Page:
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Gardens Aflame: Garry Oak Meadows of BC’s South Coast

By Maleea Acker

Review By Jenny McCune

November 4, 2013

BC Studies no. 179 Autumn 2013  | p. 215-216

The Garry oak meadows of southern Vancouver Island are among the rarest ecosystems in Canada. In Gardens Aflame, Maleea Acker takes on the ambitious goal of relating the history and ecology of Garry oak meadows, their current and past cultural and spiritual meaning, and the controversies regarding their conservation. She also weaves in her own entertaining personal story of moving to the Saanich peninsula and attempting to establish a miniature meadow in her front yard.

Although Acker states that her main objective is not to summarize the scientific understanding of Garry oak meadow ecology, she must do so in order to tell the story. There are a few things she doesn’t get quite right. These include little slips like referring to the house sparrow as an invasive mammal, and more serious misrepresentations, such as the anthropomorphic characterization of invasive species as “marauders” and “bullies,” that are “just as eager to take over every square inch of land as they were when first transported here on Europe’s ships” (28). Ascribing evil intentions to the species themselves takes the emphasis off the real cause of invasions by exotic species: humans introduced them and humans changed the environment in ways that have favoured their spread.

Acker suggests that Garry oak meadows should be seen as “gardens,” to which people connect spiritually via caring for them. She quotes extensively from literary works by philosophers on the cultural and spiritual meaning of gardens in general. The poetic musings of these academics provided far less insight for me than a single quote from Cowichan Tribes member Clayton George, who, when asked about the beauty of Garry oak meadows, replied “I’ve never heard that idea from our perspective. I just heard my grandparents talk about living off the land and working together” (81). Acker argues convincingly that the first European settlers to Vancouver Island were blind to the fact that long-term management by First Nations peoples was responsible for the beautiful openness of the Garry oak meadows. George’s comment makes me wonder whether what Acker is advocating is a replacement of that Eurocentric view with a new, equally Eurocentric one: the romantic notion of Garry oak meadows as “a version of Eden, defined by spiritual connection and aesthetic pleasure” (17).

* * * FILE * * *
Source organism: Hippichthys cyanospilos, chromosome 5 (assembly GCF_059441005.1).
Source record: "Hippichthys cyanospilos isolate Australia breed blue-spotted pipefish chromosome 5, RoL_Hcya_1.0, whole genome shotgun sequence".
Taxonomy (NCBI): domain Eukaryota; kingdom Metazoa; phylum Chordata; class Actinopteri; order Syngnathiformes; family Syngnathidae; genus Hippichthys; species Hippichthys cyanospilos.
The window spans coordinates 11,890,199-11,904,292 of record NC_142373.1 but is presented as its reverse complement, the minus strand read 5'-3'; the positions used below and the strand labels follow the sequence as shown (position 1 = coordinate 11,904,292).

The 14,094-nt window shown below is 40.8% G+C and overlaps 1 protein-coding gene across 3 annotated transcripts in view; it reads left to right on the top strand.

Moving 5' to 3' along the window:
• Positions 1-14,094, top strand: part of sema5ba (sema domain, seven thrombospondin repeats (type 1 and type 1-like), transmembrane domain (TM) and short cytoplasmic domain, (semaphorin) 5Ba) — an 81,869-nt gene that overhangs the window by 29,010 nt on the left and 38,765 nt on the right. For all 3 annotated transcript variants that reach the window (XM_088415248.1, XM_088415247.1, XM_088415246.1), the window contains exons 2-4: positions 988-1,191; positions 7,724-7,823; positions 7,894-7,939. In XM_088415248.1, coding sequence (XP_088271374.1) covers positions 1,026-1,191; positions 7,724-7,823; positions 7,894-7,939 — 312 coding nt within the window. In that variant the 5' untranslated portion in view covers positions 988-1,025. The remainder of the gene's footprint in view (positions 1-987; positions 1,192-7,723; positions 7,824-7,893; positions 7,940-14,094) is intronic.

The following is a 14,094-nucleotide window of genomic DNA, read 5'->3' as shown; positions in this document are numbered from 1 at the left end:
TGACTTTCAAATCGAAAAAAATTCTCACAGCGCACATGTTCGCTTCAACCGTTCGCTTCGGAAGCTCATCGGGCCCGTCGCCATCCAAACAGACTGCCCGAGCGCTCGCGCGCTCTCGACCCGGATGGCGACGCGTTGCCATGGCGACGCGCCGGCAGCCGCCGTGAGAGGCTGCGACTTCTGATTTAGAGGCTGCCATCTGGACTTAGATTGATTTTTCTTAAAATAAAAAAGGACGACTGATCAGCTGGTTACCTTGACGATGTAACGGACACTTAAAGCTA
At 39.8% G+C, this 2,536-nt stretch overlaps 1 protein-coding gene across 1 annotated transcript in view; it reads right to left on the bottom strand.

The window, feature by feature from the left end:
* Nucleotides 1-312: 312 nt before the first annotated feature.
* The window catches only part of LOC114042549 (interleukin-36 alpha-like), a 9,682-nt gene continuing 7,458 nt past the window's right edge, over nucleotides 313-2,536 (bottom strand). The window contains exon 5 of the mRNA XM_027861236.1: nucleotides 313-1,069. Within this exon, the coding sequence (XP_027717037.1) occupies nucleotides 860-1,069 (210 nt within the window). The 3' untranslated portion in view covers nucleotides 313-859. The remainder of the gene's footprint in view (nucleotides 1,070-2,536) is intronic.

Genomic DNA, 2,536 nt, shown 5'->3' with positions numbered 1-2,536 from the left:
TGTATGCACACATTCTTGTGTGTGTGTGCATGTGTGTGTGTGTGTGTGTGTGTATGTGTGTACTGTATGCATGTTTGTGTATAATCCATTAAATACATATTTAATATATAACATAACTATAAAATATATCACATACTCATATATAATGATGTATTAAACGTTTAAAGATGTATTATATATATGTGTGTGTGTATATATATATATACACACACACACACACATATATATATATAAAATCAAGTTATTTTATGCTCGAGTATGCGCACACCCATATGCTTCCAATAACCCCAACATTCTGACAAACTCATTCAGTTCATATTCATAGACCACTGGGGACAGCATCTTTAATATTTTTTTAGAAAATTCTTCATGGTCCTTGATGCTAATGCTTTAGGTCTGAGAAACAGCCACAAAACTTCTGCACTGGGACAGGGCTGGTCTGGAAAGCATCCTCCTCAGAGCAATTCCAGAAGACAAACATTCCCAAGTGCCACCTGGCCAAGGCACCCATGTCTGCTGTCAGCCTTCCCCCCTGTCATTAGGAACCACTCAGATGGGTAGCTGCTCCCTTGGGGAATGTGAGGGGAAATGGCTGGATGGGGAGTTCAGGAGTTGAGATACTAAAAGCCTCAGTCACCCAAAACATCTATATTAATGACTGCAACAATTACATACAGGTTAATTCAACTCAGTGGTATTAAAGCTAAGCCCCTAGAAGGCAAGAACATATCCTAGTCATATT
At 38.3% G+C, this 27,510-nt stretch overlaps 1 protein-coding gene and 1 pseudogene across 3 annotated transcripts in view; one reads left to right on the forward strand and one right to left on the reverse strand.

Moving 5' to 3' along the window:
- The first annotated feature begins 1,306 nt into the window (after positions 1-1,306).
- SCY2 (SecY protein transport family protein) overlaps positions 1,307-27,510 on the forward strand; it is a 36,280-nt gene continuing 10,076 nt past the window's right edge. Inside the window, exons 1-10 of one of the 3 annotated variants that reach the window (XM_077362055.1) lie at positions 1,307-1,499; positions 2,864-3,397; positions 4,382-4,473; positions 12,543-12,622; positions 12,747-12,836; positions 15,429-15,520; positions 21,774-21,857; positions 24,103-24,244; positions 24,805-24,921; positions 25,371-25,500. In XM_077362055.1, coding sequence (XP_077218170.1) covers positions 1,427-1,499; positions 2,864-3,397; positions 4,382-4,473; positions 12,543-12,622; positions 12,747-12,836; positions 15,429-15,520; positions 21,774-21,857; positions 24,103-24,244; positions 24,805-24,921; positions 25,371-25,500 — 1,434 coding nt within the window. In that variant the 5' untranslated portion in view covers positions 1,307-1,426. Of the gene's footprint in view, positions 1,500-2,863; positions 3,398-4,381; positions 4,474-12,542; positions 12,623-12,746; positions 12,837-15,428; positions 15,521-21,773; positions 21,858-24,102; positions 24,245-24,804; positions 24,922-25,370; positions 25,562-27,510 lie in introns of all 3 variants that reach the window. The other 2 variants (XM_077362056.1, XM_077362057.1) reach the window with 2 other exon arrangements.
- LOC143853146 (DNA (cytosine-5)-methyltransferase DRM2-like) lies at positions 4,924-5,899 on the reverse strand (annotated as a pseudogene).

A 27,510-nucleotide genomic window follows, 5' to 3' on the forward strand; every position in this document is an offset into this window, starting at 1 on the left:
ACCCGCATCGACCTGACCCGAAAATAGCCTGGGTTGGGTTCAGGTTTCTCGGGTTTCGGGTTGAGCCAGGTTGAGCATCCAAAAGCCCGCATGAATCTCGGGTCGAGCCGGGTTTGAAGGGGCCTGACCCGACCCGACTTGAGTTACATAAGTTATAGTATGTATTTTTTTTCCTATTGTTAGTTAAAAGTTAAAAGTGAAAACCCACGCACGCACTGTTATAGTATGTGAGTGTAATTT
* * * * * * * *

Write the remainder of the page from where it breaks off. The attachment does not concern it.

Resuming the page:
Vancouver Island’s Garry oak meadows are a perfect local example of the clash between the traditional ideal of conservation as a return to wilderness untouched by human presence, and the realization that in some cases, the ecosystems we want to conserve were created and/or maintained by the actions of human beings. Acker aptly describes this conflict, and highlights the resulting controversies over how best to manage the small fragments of Garry oak meadows we have left. As far as I am aware, Gardens Aflame is the first book outside the academic literature to tell this story. It has the potential to introduce the fascinating environmental history of Vancouver Island’s Garry oak meadows to readers in British Columbia and beyond. I hope it will also inspire more people to consider creating a Garry oak meadow in their own front yard.

Gardens Aflame: Garry Oak Meadows of BC’s South Coast
By Maleea Acker 
Vancouver: New Star Books, 2012. 108 pp, $19.00 paper